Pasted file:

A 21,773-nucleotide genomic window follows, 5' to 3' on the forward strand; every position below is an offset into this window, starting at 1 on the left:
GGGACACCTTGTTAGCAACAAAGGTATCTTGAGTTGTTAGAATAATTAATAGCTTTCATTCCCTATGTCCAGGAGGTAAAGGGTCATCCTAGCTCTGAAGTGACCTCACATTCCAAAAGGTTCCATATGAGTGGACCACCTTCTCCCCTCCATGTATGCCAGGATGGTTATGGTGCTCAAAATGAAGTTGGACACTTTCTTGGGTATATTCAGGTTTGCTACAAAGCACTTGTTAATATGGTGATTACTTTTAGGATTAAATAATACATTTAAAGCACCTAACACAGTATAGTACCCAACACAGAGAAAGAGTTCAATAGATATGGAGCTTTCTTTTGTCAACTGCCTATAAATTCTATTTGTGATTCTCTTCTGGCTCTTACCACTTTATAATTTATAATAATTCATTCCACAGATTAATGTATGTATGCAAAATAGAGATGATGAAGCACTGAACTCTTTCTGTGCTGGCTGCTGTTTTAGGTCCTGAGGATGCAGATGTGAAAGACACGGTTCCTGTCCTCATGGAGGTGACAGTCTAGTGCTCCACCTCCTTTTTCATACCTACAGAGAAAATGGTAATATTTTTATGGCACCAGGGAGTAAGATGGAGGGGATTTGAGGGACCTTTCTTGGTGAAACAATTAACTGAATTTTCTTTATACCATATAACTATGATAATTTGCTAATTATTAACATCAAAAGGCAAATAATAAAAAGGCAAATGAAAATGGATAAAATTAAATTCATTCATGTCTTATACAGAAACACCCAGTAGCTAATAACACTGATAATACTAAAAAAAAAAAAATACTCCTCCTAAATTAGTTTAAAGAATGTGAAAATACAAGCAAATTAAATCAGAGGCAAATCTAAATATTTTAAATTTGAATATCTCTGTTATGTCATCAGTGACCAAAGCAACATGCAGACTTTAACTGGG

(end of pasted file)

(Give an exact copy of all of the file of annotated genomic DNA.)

A 21,773-nucleotide genomic window follows, 5' to 3' on the forward strand; every position below is an offset into this window, starting at 1 on the left:
GGGACACCTTGTTAGCAACAAAGGTATCTTGAGTTGTTAGAATAATTAATAGCTTTCATTCCCTATGTCCAGGAGGTAAAGGGTCATCCTAGCTCTGAAGTGACCTCACATTCCAAAAGGTTCCATATGAGTGGACCACCTTCTCCCCTCCATGTATGCCAGGATGGTTATGGTGCTCAAAATGAAGTTGGACACTTTCTTGGGTATATTCAGGTTTGCTACAAAGCACTTGTTAATATGGTGATTACTTTTAGGATTAAATAATACATTTAAAGCACCTAACACAGTATAGTACCCAACACAGAGAAAGAGTTCAATAGATATGGAGCTTTCTTTTGTCAACTGCCTATAAATTCTATTTGTGATTCTCTTCTGGCTCTTACCACTTTATAATTTATAATAATTCATTCCACAGATTAATGTATGTATGCAAAATAGAGATGATGAAGCACTGAACTCTTTCTGTGCTGGCTGCTGTTTTAGGTCCTGAGGATGCAGATGTGAAAGACACGGTTCCTGTCCTCATGGAGGTGACAGTCTAGTGCTCCACCTCCTTTTTCATACCTACAGAGAAAATGGTAATATTTTTATGGCACCAGGGAGTAAGATGGAGGGGATTTGAGGGACCTTTCTTGGTGAAACAATTAACTGAATTTTCTTTATACCATATAACTATGATAATTTGCTAATTATTAACATCAAAAGGCAAATAATAAAAAGGCAAATGAAAATGGATAAAATTAAATTCATTCATGTCTTATACAGAAACACCCAGTAGCTAATAACACTGATAATACTAAAAAAAAAAAAATACTCCTCCTAAATTAGTTTAAAGAATGTGAAAATACAAGCAAATTAAATCAGAGGCAAATCTAAATATTTTAAATTTGAATATCTCTGTTATGTCATCAGTGACCAAAGCAACATGCAGACTTTAACTGGG